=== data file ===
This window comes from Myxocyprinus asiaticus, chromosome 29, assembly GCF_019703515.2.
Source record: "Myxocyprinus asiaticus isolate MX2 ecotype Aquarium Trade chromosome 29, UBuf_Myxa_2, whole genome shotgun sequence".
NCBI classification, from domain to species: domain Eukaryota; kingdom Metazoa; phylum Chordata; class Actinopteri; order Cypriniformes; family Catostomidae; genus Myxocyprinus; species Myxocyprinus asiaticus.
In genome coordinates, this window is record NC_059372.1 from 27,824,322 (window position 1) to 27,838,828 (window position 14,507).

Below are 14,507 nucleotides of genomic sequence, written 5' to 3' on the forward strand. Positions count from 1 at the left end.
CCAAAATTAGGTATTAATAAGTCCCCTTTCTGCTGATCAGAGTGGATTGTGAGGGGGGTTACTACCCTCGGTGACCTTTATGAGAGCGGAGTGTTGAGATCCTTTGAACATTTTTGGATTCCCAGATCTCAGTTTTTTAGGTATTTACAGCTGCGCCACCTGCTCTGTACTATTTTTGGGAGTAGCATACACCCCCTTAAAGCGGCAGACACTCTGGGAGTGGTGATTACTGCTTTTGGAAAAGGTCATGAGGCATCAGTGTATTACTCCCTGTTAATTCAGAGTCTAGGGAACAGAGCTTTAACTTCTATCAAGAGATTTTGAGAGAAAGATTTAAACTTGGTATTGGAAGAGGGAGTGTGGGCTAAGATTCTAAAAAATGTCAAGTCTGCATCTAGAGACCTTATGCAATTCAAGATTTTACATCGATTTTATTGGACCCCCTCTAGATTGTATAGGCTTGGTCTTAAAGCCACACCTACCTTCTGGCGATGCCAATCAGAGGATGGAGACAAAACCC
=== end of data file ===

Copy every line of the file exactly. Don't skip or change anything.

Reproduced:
This window comes from Myxocyprinus asiaticus, chromosome 29, assembly GCF_019703515.2.
Source record: "Myxocyprinus asiaticus isolate MX2 ecotype Aquarium Trade chromosome 29, UBuf_Myxa_2, whole genome shotgun sequence".
NCBI classification, from domain to species: domain Eukaryota; kingdom Metazoa; phylum Chordata; class Actinopteri; order Cypriniformes; family Catostomidae; genus Myxocyprinus; species Myxocyprinus asiaticus.
In genome coordinates, this window is record NC_059372.1 from 27,824,322 (window position 1) to 27,838,828 (window position 14,507).

Below are 14,507 nucleotides of genomic sequence, written 5' to 3' on the forward strand. Positions count from 1 at the left end.
CCAAAATTAGGTATTAATAAGTCCCCTTTCTGCTGATCAGAGTGGATTGTGAGGGGGGTTACTACCCTCGGTGACCTTTATGAGAGCGGAGTGTTGAGATCCTTTGAACATTTTTGGATTCCCAGATCTCAGTTTTTTAGGTATTTACAGCTGCGCCACCTGCTCTGTACTATTTTTGGGAGTAGCATACACCCCCTTAAAGCGGCAGACACTCTGGGAGTGGTGATTACTGCTTTTGGAAAAGGTCATGAGGCATCAGTGTATTACTCCCTGTTAATTCAGAGTCTAGGGAACAGAGCTTTAACTTCTATCAAGAGATTTTGAGAGAAAGATTTAAACTTGGTATTGGAAGAGGGAGTGTGGGCTAAGATTCTAAAAAATGTCAAGTCTGCATCTAGAGACCTTATGCAATTCAAGATTTTACATCGATTTTATTGGACCCCCTCTAGATTGTATAGGCTTGGTCTTAAAGCCACACCTACCTTCTGGCGATGCCAATCAGAGGATGGAGACAAAACCC